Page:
Atomic System for Quantum Secure Communications

Award Information
Agency: National Aeronautics and Space Administration
Branch: N/A
Contract: 80NSSC19C0143
Agency Tracking Number: 186702
Amount: $683,847.00
Phase: Phase II
Program: SBIR
Solicitation Topic Code: H9
Solicitation Number: SBIR_18_P2
Timeline
Solicitation Year: 2018
Award Year: 2019
Award Start Date (Proposal Award Date): 2019-08-14
Award End Date (Contract End Date): 2021-08-13
Small Business Information
3030 Sterling Cir, Boulder, CO, 80301-2338
DUNS: 800608643
HUBZone Owned: N
Woman Owned: N
Socially and Economically Disadvantaged: N
Principal Investigator
 Thomas Noel
 Sr. Scientist/Group Leader Quantum Technologies
 (303) 440-1284
 tom.noel@coldquanta.com
Business Contact
 Steven Hibbs
Phone: (228) 813-6264
Email: james.s.hibbs@nasa.gov
Research Institution
N/A
Abstract
In the next decade, quantum technologies will provide revolutionary advances in communications, sensing and metrology, information processing, timekeeping, and navigation. Of particular interest to this NASA solicitation is the transformative potential of quantum technology in the realm of communications. Furthermore, transmission of quantum information over arbitrary distances raises new possibilities in sensing, networked clocks, and distributed quantum computation. The entanglement distribution at the heart of all these applications relies on the same underlying ldquo;quantum repeaterrdquo; technology. ColdQuantarsquo;s objective in this Phase II SBIR is to produce a critical enabling quantum repeater component: a long-lived quantum memory that is strongly coupled to optical fields for storage and recall of single photons.nbsp;During Phase I, ColdQuanta investigated generation of atomic ensembles with ultra-high optical density (ODgt;100) for generation and storage of quantum information because high OD is critical for attaining high memory efficiency.nbsp;nbsp;However, the residual atomic motion in the Phase I ensemble results in dephasing of the quantum memory on a timescale of several microseconds, rather than the many milliseconds required for long-range quantum networking.nbsp;nbsp;Nevertheless, the Phase I study demonstrated ColdQuantarsquo;s ability to produce high OD ensembles of cold atoms to boost memory efficiency. The remaining task, proposed for Phase II, is to modify the Phase I atom ensemble generation scheme by trapping the atoms in an optical lattice, which limits residual motion and therefore motional dephasing allowing memory lifetimes up to 0.3 seconds to be observed. Development and fabrication of the photon-coupled quantum memory system in Phase II will be highly efficient because the system can be produced by minor modification of ColdQuantarsquo;s existing DoubleMOT commercial product, which comprises the vacuum cell, magnetics, and optics needed to produce cold atom ensembles.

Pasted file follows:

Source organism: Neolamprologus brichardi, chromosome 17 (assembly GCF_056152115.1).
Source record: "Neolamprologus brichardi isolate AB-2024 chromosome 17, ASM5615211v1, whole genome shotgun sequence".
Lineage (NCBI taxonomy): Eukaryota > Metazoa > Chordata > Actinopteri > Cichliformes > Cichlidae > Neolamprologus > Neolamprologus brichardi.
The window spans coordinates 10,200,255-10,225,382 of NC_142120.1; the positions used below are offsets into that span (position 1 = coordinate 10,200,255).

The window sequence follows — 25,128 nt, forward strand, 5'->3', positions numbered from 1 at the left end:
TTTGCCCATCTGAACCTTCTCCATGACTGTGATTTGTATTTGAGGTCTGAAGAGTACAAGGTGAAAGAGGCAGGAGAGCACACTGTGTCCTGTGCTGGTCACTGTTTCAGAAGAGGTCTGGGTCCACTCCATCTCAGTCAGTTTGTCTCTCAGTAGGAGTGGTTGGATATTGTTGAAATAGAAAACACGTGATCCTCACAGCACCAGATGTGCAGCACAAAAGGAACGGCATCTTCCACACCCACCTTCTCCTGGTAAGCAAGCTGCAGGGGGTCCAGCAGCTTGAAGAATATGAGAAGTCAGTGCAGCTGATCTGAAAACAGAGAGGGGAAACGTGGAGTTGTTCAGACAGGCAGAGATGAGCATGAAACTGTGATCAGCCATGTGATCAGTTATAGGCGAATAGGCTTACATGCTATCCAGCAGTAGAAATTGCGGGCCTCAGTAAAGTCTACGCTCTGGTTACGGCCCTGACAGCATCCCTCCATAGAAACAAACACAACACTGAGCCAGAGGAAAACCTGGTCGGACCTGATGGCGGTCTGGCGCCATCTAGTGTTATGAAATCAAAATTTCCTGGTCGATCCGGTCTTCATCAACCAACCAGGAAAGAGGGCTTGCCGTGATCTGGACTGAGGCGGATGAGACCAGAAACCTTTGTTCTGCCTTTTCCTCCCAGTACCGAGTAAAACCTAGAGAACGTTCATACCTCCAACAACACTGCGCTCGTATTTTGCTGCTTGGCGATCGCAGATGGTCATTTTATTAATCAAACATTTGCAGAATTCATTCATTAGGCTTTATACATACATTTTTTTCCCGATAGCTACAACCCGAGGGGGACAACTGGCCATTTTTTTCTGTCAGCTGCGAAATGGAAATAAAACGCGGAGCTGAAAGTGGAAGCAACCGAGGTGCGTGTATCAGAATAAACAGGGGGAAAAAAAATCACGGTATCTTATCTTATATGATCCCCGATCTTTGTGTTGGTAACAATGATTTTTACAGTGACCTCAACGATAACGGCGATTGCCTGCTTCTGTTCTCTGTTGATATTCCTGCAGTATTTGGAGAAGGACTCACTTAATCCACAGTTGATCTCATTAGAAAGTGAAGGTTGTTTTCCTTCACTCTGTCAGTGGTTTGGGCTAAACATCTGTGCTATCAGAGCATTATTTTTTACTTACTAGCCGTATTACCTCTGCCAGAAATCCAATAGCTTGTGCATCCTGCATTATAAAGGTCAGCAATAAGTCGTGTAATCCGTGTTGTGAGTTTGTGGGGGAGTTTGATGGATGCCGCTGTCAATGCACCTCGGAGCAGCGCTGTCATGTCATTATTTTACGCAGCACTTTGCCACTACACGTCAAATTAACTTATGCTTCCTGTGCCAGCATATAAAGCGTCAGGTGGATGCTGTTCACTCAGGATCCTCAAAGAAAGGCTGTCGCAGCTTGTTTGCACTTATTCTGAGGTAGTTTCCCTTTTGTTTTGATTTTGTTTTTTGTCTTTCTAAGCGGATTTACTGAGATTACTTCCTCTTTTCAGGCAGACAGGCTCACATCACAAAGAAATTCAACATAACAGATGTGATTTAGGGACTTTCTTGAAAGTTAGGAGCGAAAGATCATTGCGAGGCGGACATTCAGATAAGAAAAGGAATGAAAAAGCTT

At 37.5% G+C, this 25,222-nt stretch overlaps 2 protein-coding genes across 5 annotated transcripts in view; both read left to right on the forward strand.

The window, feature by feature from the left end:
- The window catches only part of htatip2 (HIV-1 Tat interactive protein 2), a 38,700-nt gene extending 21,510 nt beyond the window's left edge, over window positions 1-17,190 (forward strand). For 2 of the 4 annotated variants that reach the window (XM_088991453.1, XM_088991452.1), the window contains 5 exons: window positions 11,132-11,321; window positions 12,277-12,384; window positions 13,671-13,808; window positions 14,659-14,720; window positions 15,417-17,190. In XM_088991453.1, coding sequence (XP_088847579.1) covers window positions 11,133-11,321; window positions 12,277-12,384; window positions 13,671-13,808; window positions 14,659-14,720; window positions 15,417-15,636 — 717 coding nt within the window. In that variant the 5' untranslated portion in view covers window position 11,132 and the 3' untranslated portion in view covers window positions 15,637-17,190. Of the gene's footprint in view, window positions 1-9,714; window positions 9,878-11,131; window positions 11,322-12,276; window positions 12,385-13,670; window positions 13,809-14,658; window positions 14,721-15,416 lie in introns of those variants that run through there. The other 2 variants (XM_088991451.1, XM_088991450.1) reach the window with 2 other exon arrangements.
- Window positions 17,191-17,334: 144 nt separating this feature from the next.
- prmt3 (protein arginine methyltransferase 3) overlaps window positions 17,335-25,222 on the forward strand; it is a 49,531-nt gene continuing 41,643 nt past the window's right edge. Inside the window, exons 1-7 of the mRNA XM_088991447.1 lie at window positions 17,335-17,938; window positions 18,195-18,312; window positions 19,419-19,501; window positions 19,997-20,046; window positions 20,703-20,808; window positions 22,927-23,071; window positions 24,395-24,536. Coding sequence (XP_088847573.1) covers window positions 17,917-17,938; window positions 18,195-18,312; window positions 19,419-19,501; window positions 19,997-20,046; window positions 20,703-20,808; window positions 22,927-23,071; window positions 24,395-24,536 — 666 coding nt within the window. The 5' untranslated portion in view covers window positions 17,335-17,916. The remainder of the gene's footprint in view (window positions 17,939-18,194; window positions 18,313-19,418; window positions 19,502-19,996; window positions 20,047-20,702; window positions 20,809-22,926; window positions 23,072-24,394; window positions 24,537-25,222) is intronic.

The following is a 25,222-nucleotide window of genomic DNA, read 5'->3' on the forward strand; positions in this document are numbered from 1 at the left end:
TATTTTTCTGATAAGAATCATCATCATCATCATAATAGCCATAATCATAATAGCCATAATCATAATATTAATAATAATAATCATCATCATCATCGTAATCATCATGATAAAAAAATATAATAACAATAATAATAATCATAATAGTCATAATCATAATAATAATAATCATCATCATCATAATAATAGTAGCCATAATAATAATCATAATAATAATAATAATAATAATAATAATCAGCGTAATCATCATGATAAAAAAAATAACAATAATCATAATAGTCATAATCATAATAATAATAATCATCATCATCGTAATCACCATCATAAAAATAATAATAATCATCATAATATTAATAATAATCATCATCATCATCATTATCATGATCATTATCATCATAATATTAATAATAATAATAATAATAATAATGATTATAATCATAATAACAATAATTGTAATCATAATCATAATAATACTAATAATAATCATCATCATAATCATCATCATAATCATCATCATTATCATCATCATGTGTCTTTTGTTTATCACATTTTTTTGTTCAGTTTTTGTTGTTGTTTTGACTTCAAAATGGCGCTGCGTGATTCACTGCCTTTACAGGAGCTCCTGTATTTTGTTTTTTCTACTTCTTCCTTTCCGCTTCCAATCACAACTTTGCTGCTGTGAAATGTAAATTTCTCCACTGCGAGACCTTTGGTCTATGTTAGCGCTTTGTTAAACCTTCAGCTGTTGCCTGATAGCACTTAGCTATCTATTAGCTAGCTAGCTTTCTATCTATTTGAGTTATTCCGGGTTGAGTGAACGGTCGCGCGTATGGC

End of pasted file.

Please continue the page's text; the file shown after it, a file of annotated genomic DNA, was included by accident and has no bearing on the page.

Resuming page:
* Information listed above is at the time of submission. *

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